Top 10 clubs of 2003—inspired by Adam Scott’s Titleist 680 irons

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As has been well documented, Adam Scott recently won the Genesis Invitational with a set of Titleist 680 blade irons, a design that was originally released in 2003. One of the great benefits of being one of the best players in the world is you don’t need to search eBay to find your preferred set of 17-year-old irons. Titleist has been stocking sets for Mr. Scott—even to the point of doing a limited production run in 2018 where they then released 400 sets for sale to the general public.

A lot of time has passed since 2003, and considering the classic nature of Scott’s Titleist 680, I figured now was a good time to look back at some other iconic clubs released around the same time.

Ping G2 driver

This was Ping’s first 460cc driver with a full shift into titanium head design. The previous Si3 models still utilized the TPU adjustable hosel, and this was considered a big step forward for the Phoenix-based OEM. The driver was a big hit both on tour and at retail—as was the rest of the G2 line that included irons.

TaylorMade RAC LT (first gen) irons

The RAC LTs helped position TaylorMade back among the leaders in the better players iron category. The entire RAC (Relative Amplitude Coefficient) line was built around creating great feeling products that also provided the right amount of forgiveness for the target player. It also included an over-sized iron too. The RAC LT went on to have a second-generation version, but the original LTs are worthy of “classic” status.

TaylorMade R580 XD driver

Honestly, how could we not mention the TaylorMade R580 XD driver? TM took some of the most popular drivers in golf, the R500 series and added extra distance (XD). OK, that might be an oversimplification of what the XD series offered, but with improved shape, increased ball speed outside of the sweet spot, and lower spin, it’s no wonder you can still find these drivers in the bags of golfers at courses and driving ranges everywhere.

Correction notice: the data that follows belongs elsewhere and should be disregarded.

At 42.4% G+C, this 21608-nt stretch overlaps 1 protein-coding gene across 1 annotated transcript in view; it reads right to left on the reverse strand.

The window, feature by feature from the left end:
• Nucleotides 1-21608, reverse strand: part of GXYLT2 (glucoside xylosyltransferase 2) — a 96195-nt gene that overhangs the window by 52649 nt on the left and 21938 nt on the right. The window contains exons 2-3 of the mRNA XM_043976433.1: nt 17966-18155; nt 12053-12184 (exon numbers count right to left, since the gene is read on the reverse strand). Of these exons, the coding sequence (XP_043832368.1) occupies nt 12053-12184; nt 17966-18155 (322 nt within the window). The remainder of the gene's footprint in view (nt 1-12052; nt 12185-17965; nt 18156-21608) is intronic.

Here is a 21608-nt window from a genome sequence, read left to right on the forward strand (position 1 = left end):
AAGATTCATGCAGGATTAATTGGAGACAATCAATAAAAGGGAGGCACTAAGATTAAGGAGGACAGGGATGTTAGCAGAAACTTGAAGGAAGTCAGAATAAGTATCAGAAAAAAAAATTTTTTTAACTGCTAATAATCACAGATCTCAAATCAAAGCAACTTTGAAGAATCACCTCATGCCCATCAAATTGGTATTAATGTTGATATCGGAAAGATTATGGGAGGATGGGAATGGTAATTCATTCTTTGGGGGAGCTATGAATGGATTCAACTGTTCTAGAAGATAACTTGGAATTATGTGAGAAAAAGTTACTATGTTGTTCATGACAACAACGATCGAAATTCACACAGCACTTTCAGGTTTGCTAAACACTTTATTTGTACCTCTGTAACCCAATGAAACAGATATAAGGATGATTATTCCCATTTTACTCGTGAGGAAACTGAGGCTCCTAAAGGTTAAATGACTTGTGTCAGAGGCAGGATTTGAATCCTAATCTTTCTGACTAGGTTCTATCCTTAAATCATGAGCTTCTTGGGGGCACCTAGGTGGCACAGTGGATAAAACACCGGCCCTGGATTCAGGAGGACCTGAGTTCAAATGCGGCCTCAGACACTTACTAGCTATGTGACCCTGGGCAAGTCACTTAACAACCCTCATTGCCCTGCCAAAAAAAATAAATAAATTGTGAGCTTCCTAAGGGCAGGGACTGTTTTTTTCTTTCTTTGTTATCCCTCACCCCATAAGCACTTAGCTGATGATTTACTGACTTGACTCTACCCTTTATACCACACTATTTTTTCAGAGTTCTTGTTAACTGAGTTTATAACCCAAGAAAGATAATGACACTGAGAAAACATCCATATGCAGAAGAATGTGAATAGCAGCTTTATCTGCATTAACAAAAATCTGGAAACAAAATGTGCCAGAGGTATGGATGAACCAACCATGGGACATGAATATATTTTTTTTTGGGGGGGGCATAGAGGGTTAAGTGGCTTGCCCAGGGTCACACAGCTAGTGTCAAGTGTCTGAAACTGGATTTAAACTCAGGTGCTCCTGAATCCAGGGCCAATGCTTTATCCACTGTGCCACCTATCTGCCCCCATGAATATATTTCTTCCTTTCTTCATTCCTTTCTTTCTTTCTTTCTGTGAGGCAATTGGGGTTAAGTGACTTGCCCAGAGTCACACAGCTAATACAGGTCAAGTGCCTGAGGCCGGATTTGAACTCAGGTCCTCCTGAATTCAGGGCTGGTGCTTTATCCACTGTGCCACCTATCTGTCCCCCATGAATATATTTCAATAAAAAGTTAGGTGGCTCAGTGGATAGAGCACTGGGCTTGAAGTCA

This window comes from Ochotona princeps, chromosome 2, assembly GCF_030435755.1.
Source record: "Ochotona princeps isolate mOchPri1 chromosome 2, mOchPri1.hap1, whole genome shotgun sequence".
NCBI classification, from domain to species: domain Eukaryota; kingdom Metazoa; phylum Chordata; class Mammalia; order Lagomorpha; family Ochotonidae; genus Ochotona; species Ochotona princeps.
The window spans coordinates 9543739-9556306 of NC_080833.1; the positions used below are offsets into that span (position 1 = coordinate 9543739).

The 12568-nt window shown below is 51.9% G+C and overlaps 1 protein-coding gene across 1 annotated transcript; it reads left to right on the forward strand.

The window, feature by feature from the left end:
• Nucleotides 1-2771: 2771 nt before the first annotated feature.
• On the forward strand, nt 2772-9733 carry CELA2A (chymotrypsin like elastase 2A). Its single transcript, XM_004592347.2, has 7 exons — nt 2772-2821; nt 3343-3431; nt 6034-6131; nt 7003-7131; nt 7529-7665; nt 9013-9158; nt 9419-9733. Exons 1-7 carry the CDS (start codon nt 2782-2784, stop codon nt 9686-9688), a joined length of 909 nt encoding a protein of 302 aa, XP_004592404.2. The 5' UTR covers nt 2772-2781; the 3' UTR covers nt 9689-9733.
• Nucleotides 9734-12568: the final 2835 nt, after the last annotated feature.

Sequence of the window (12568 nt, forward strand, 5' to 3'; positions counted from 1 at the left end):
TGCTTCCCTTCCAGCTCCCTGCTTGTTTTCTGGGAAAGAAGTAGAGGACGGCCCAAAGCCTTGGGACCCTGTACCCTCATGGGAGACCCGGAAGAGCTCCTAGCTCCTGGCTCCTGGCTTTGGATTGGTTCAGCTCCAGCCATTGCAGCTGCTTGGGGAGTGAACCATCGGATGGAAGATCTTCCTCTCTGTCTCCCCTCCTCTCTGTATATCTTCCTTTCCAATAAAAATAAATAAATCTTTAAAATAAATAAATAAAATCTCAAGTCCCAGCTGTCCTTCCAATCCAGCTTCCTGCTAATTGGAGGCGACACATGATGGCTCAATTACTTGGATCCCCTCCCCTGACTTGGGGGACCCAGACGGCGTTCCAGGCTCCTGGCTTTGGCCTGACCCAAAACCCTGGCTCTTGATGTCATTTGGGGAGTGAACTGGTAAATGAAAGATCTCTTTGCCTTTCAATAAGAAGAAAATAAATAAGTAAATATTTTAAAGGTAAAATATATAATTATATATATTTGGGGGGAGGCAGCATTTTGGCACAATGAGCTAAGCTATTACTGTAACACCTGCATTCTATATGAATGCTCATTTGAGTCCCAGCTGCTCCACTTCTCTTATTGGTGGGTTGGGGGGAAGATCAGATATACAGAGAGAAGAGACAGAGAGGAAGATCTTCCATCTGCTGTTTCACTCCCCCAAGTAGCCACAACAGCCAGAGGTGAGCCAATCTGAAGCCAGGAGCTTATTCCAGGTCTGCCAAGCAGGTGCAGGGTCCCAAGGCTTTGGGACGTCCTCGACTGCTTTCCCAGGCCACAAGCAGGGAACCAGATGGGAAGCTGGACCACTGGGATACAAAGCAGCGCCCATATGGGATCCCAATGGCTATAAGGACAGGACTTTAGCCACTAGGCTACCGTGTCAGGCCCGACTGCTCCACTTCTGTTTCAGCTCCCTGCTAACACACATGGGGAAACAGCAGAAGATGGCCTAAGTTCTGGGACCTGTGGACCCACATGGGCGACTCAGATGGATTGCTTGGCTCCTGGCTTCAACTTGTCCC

Titleist 680MB irons

The great thing about blades is that beyond changing sole designs and shifting the center of gravity, the basic design for a one-piece forged head hasn’t changed that much. For Adam Scott, the 680s are the perfect blend of compact shape, higher CG, and sole profile.

Titleist 983K, E drivers

If you were a “Titleist player,” you had one of these drivers! As one of the last companies to move into the 460cc category, the 983s offered a classic pear shape in a smaller profile. It was so good and so popular, it was considered the benchmark for Titleist drivers for close to the next decade.

Cleveland Launcher 330 driver

It wasn’t that long ago that OEMs were just trying to push driver head size over 300cc, and Cleveland’s first big entry into the category was the Launcher Titanium 330 driver. It didn’t live a long life, but the Launcher 330 was the grandaddy to the Launcher 400, 460, and eventually, the Launcher COMP, which is another club on this list that many golfers will still have fond memories about.

Mizuno MP 33 irons

Although released in the fall of 2002, the Mizuno MP 33 still makes the list because of its staying power. Much like the Titleist 680, this curved muscle blade was a favorite to many tour players, including future world No. 1 Luke Donald. The MP 33 stayed in Mizuno’s lineup for more than four years and was still available for custom orders years after that. Unfortunately, if you are looking for a set now you are going to have to go the used route.

Callaway X-16 irons

The Steelhead X-16 was a big hit at retail for Callaway. It offered greater forgiveness than the previous X-14’s but had a more compact shape with a wider topline to inspire confidence. They featured Callaway’s “Notch” weighting system that moved more mass to the perimeter of the head for higher MOI and improved feel. There was a reduced offset pro series version of the iron, but the X-16 was the one more players gravitated towards. This is another game improvement club for that era that can still be found in a lot of golf bags.

Ben Hogan CFT irons

The Hogan CFTs were at the forefront of multi-material iron technology in 2003. CFT stood for Compression Forged Titanium and allowed engineers to push more mass to the perimeter of the head to boost MOI by using a thin titanium face insert. They had what would be considered stronger lofts at the time sounded really powerful thanks to the thin face insert. If you are looking for a value set of used irons, this is still a great place to start.

King Cobra SZ driver

In 2003, Rickie Fowler was only 15 years old and Cobra was still living under the Acushnet umbrella as Titleist’s game improvement little brother. The Cobra SZ (Sweet Zone, NOT 2020 Speed Zone) was offered in a couple of head sizes to appeal to different players. The thing I will always remember about the original King Cobra SZ is that it came in an offset version to help golfers who generally slice the ball—a design trait that we still see around today.